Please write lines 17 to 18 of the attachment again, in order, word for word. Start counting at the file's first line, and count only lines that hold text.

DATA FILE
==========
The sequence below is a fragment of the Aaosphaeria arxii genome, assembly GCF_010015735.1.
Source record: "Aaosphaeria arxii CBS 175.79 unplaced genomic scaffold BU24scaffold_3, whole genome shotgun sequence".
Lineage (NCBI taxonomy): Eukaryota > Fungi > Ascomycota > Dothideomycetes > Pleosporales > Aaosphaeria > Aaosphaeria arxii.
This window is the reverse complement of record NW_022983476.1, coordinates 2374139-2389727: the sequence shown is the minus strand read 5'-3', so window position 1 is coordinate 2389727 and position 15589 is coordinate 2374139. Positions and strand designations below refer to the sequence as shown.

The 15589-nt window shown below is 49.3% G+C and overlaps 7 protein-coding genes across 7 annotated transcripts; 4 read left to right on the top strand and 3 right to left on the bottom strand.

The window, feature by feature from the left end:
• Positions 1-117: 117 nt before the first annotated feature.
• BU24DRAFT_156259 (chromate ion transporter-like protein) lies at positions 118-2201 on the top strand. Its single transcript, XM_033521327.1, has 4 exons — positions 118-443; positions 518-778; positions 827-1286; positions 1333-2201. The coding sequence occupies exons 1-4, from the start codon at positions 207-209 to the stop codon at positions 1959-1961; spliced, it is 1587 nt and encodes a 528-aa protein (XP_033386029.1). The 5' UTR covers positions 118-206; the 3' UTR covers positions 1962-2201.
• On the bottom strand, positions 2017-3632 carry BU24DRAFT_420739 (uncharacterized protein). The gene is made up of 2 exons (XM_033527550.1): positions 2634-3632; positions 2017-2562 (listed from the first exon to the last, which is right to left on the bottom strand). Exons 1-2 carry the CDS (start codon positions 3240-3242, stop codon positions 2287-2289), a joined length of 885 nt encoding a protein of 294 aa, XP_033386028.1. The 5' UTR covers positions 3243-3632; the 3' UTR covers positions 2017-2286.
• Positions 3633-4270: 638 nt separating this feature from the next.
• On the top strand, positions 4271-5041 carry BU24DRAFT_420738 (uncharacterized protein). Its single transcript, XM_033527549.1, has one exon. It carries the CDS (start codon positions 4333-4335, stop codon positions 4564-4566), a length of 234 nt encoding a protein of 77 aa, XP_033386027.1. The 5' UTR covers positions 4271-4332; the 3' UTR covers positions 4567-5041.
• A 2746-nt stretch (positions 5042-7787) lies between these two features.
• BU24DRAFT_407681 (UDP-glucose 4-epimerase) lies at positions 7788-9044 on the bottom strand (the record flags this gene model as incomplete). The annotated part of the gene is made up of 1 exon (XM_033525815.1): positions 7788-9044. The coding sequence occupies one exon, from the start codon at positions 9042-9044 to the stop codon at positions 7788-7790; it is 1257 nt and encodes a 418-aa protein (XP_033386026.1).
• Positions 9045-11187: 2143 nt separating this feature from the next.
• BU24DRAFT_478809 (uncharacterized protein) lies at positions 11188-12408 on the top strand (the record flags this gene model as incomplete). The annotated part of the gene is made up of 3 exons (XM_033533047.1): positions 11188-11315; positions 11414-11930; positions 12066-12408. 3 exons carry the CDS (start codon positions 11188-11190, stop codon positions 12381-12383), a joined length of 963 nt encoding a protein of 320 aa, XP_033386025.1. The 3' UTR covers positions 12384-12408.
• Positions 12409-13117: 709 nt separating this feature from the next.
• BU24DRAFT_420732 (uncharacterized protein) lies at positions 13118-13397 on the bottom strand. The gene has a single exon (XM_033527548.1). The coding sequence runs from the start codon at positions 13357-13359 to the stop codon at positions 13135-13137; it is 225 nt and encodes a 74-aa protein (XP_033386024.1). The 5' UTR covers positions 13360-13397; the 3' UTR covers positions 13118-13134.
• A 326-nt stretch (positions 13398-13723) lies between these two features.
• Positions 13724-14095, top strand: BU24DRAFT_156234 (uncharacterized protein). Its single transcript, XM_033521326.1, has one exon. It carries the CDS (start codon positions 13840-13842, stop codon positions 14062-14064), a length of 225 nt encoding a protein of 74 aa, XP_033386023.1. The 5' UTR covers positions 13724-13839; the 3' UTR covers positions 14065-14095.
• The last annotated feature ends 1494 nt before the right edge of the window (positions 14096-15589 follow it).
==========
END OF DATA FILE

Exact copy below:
• BU24DRAFT_420732 (uncharacterized protein) lies at positions 13118-13397 on the bottom strand. The gene has a single exon (XM_033527548.1). The coding sequence runs from the start codon at positions 13357-13359 to the stop codon at positions 13135-13137; it is 225 nt and encodes a 74-aa protein (XP_033386024.1). The 5' UTR covers positions 13360-13397; the 3' UTR covers positions 13118-13134.
• A 326-nt stretch (positions 13398-13723) lies between these two features.